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Unix Dweeb

Linux: To recurse or not

Feb 17, 20185 mins
LinuxRed HatUbuntu

Some Linux commands recurse without being asked, while others have to be nudged with just the right option. Here are some ways to use it to make your tasks easier.

Linux and recursion are on very good speaking terms. In fact, a number of Linux commands recurse without ever being asked, while others have to be coaxed with just the right option.

When is recursion most helpful and how can you use it to make your tasks easier? Let’s run through some useful examples and see.

Easy recursion with ls

First, the ls command seems like a good place to start. This command will only list the files and directories in the current or specified directory unless asked to work a little harder. It will include the contents of directories only if you add a -R option. It provides a -r option, but that option causes the listing to be in reverse order as shown below, while -R delves into the various subdirectories.

$ ls /usr/local
bin  etc  games  include  lib  man  sbin  share  src
$ ls -r /usr/local
src  share  sbin  man  lib  include  games  etc  bin
$ ls -R /usr/local
bin  etc  games  include  lib  man  sbin  share  src


python2.7  python3.6

dist-packages  site-packages

Duplicating a directory with cp

The recursive option with the cp command allows you to easily duplicate a directory.

$ cp -r bin bin-
$ ls bin-
case1  killit  prime1  sieve  tryme
$ ls bin
case1  killit  prime1  sieve  tryme

Thorough cleansing with rm

One of the more heavily used recursive options is the -r command that is used with the rm command, allowing directories and their contents to be removed in a single command. Commands like this will clean out directories that are no longer needed, but they will not follow symbolic links (only remove them).

Deep digging with find

The find command doesn’t need to be cajoled into recursing. You give it a starting point where you want to search, and it traverses into every directory that it can starting at that point. If you want the find command not to recurse at all or if you want to limit how deeply it delves into subdirectories, you have to impose limitations with the -maxdepth setting. When set to 1, maxdepth will mean that the find command will only look in the current directory. When set to 2, it will look into subdirectories, as well, but it will not look any further.

$ find . -maxdepth 2 -type f -ls

The find command also provides a lot of other opportunities to make recursive changes with its -exec option. Add the command you want to run with syntax like “-exec chmod a-x {};” to your find command to remove all execute permission from the specified files.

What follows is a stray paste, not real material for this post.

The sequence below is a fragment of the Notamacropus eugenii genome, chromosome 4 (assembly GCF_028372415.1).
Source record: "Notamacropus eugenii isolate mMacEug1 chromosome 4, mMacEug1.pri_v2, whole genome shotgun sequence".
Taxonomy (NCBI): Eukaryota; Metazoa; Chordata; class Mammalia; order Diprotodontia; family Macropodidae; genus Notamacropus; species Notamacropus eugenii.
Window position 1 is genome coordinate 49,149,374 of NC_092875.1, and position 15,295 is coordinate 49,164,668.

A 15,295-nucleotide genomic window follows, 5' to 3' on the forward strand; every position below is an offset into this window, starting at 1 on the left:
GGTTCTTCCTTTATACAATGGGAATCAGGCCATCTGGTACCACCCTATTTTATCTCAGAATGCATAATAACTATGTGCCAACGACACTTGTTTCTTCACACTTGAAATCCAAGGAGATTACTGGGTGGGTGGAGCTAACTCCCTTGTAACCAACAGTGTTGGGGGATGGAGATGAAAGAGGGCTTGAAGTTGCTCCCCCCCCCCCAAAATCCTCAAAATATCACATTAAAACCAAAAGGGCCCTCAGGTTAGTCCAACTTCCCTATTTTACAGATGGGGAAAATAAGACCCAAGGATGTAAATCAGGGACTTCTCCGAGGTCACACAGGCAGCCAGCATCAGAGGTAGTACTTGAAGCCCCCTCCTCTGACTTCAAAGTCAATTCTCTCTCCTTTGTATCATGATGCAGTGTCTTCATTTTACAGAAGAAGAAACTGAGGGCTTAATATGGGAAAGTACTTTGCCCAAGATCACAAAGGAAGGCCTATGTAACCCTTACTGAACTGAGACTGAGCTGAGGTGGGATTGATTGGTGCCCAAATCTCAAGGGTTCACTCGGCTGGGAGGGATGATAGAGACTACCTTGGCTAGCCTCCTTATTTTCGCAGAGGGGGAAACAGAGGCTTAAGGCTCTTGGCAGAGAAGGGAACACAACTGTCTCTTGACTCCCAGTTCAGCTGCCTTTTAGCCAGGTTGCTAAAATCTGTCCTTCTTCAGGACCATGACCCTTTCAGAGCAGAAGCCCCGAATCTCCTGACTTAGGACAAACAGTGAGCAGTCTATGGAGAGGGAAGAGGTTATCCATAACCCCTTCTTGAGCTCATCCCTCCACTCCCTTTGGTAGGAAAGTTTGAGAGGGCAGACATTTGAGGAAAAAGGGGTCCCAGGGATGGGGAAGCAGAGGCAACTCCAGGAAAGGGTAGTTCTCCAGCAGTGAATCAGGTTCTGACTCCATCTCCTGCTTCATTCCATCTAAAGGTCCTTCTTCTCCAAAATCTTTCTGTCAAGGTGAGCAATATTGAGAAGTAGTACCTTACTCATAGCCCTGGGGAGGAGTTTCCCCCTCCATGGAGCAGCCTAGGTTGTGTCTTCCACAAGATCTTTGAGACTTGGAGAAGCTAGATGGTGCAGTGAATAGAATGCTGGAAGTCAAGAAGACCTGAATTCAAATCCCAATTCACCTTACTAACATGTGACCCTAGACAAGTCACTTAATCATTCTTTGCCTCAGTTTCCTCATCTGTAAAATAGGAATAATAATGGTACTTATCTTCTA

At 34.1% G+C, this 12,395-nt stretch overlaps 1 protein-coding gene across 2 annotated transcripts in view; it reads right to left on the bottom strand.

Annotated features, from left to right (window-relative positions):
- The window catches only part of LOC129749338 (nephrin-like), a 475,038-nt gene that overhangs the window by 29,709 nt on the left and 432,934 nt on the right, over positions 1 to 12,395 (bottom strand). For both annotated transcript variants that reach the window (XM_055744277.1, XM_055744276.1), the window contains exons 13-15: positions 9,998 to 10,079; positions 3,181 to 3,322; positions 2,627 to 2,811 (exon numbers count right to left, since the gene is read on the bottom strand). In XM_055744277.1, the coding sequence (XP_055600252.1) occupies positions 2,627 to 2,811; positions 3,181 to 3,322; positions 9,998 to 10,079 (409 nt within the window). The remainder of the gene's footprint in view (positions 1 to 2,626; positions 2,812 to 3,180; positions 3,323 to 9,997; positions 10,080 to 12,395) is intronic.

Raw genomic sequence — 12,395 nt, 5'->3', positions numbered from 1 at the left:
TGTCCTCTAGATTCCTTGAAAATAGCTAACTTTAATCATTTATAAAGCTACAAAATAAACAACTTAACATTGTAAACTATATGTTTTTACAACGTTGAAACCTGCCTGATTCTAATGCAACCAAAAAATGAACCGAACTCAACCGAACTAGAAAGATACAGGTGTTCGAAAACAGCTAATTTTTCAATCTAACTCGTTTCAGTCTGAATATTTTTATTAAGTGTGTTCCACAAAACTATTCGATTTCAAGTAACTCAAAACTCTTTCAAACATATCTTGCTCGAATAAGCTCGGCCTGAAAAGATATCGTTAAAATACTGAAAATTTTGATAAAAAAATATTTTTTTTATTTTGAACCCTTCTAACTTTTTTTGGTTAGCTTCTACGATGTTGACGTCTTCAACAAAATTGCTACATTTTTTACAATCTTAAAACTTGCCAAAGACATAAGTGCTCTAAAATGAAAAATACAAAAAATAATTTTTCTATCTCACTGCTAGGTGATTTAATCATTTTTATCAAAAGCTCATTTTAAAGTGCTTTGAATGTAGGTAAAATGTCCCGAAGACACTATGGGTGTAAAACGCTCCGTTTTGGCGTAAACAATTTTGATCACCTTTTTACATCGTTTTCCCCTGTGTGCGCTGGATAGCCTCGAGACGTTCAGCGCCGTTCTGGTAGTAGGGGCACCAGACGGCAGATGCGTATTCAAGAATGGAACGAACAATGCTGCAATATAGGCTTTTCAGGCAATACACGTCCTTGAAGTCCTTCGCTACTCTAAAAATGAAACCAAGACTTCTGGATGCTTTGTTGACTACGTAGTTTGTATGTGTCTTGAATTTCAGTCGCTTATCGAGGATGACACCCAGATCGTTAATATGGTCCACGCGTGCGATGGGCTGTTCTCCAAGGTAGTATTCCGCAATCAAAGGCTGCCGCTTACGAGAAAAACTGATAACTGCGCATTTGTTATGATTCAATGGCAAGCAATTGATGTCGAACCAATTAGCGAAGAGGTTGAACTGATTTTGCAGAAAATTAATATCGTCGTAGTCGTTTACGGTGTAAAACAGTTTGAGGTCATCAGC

This command would remove execute permission for any file in the current directory and below but would not touch directories themselves. Note that “{}” represents the file names and “! -type d” expresses “not a directory”.

$ sudo find . ! -type d -exec chmod -x {};

Groping with grep

The grep command is another command that needs to be told if you want it to recurse. But unless you want to see a lot of complaints, such as “bin is a directory”, you’re better off limiting what it tells you by adding the -s (suppress error messages) option.

$ grep -rs world *
code/oops.c:        printk("Goodbye worldn");
oops.c:        printk("Goodbye world1n");

Changing ownership with chown

The chown command uses the -R option to recurse. Want to change ownership of all files within a particular directory (and below), just use chown -R.

chown -R jdoe /home/jdoe

Zipping along with zip

The zip command offers an easy option for recursively pulling files into a zip file — -r. A command like this one will create a zip file of all the files in the bin directory.

$ zip -r bin

Making directory trees with mkdir

While not strictly recursion, the mkdir command does something similar when it allows you to create a deep directory structure with a single command. The -p (parent) option tells the mkdir command to create any of the directories that don’t exist — whatever is required to end up with the directory specified.

$ mkdir -p fun/summer/beach/sand/toys 

None of those directories need to exist ahead of time. Without the -s, you would get a “No such file or directory” error when the command hits the first directory that isn’t already a part of your directory structure.

If you recursively created your new directory structure in error, you can undo the operation with rmdir -p. This command will remove the entire directory structure we would have created with the command above provided the directories are still empty.

$ rmdir -p fun/summer/beach/sand/toys

Recursion options

Here’s a table showing the commands and options discussed above.

command option comment
chown -R  
cp -R or -r  
grep -R or -r -R follows symlinks
find NA recurses by default
ls -R  
mkdir -p p = parent dirs
rm -R or -r  
zip -r  


Unix Dweeb

Sandra Henry-Stocker has been administering Unix systems for more than 30 years. She describes herself as "USL" (Unix as a second language) but remembers enough English to write books and buy groceries. She lives in the mountains in Virginia where, when not working with or writing about Unix, she's chasing the bears away from her bird feeders.

The opinions expressed in this blog are those of Sandra Henry-Stocker and do not necessarily represent those of IDG Communications, Inc., its parent, subsidiary or affiliated companies.

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